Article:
It’s a little fun to be terrified under the right circumstances.

I was a little bit terrified the moment I found out I was accepted to present at the conference. The more time that passed, the more afraid I was, until the morning of the conference hit and I was nauseous and lightheaded all morning. There were so many things to worry about.

People were going to hear my research. People were going to have the opportunity to ask questions. People might tell me my thoughts have no merit.

But I’m at least partially an academic at heart and sharing my ideas is part of that. Therefore, I embraced the fear and nerves, because that just validated what I already knew and what people kept telling me: this is a big step. It’s a big step off the cliff called “adulthood.” I learned that I can save myself from that drop, and that there are plenty of people that care about me that will step in to help lift me up if I’m starting to lose my grip.

This is one step closer to bigger goals.

I have lots of goals for myself, including grad school. Presenting at the conference is one step closer to the bigger goals that have defined my college career. That’s what life is all about, after all: reaching goals only to find another one.

Having a goal is thrilling and purposeful.

I tend to get confused when I don’t have a goal to reach. What am I supposed to be doing with my life? What’s the point?

Having goals gives me things to do during the day and ways to combat the idea that life is pointless. It gives me things to talk about, things to research, and things to write about. Crossing goals off the list feels good because of the accomplishment, but I love even more being able to step back to my list of goals and figure out what’s next.

Goals are like hydra to me; you cross off one, and two more will take its place.

I can be proud of myself.

Every little step towards a goal and finally reaching that goal give me reasons to be proud about myself. Given I’m so critical to myself and tend to focus on things I do wrong, recognizing the improvements allows me to keep things in perspective and acknowledge that I can be proud of the things I’ve done.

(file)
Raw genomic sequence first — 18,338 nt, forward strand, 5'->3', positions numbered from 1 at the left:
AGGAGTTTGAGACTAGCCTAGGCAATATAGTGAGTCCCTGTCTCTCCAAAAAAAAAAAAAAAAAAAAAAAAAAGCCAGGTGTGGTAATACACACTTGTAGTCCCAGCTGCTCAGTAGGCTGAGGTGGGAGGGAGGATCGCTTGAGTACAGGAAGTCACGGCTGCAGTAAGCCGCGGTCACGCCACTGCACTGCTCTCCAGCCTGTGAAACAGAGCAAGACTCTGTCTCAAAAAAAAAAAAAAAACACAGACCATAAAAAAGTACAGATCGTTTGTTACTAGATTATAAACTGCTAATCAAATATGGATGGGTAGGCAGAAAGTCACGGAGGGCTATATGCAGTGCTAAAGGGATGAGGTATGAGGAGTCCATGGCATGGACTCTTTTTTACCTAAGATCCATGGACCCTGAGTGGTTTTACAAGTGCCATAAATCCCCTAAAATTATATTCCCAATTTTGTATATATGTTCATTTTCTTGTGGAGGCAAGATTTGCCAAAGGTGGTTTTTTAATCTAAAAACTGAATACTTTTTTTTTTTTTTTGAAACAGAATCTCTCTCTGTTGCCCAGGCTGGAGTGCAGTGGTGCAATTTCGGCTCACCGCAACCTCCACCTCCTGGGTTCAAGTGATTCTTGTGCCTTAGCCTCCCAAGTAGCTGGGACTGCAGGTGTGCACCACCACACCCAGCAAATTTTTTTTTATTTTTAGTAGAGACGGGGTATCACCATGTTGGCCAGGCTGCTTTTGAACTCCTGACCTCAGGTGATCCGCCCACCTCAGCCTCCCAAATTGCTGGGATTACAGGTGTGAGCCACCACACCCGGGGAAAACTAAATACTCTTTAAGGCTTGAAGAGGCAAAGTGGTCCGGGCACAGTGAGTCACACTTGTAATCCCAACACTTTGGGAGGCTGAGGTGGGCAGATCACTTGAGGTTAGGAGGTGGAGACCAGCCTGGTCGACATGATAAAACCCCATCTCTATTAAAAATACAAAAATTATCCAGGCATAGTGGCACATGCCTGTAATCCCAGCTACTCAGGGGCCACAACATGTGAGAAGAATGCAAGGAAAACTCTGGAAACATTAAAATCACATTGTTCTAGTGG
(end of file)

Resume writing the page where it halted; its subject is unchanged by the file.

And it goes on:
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Posted by on December 8, 2014 in Life, The Happiness Project


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The Happiness Project 2.1: Rain

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This prompt is coming a little spur of the moment since it’s, well, raining. Normally, I would be neutral about the situation, but I want to be able to pole vault tomorrow, so I’m a little at odds with rain at the moment. It’s supposed to stop by morning, but I’ll believe it when I see it.

Anyway, on to the reasons rain makes me happy.

It perpetuates the circle of life.

Call me crazy, but I love plants. I love the grass and trees and flowers. I also love the bugs that eat the flowers and the things that eat the bugs and the things that eat the things that eat the bugs and well…you get the idea. It’s a messy circle of life, but a necessary one, as well, and I love that rain keeps that going. Even in the dessert, where it barely rains at all, plants and animals are able to survive because of what little rain there is. Isn’t that fantastic?

Walking through the rain is fun.

I used to hate when it rained. I hated cheering for football games in the rain and running in the rain and walking through the rain. However, after spending time in Scotland, I realized I missed the downpours that occur in my hometown almost weekly throughout the summer. In Scotland, when the weatherman would say “rain,” I learned that that usually meant drizzle or mist or slightly heavier than that.

One of the few times there was a downpour while I was there, my friend and I got caught a twenty minute walk from the city center (where the bus back to campus was) without any rain gear. We tried to avoid the rain for a while but then gave up and embraced it, and it was one of the most joyful times of my life.

That sounds bad, but it was nice to just be out under the elements, laughing, everything blurry because I took my glasses off, not worrying that the weather might ruin something because ultimately, it doesn’t matter. What matters is the fun–and that I was able to get inside and get warm within the hour.

Ever since then, I have a more joyful response to rain. Unless, of course, it’s going to mess with something I deem important.


Where I’m from, rain often comes with thunderstorms, especially in the summer. They almost go hand-in-hand. “There’s a storm coming through” is heard much more often than “it’s going to rain.”

From a young age, I loved the beauty of storms. I can’t say that I was never scared of the thunder and lightning, because I’m pretty sure I was, but I began to watch the storms with my dad and that changed everything. Lightning is beautiful. Each strike is unique. When thunder rumbles, especially from nearby, it vibrates my chest in a way that reminds me I’m part of something so much bigger than my little house in town.

These storms also give me a chance to cuddle with my dogs. They’re terrified of thunder, so they always stick close.

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Posted by on November 23, 2014 in Life, The Happiness Project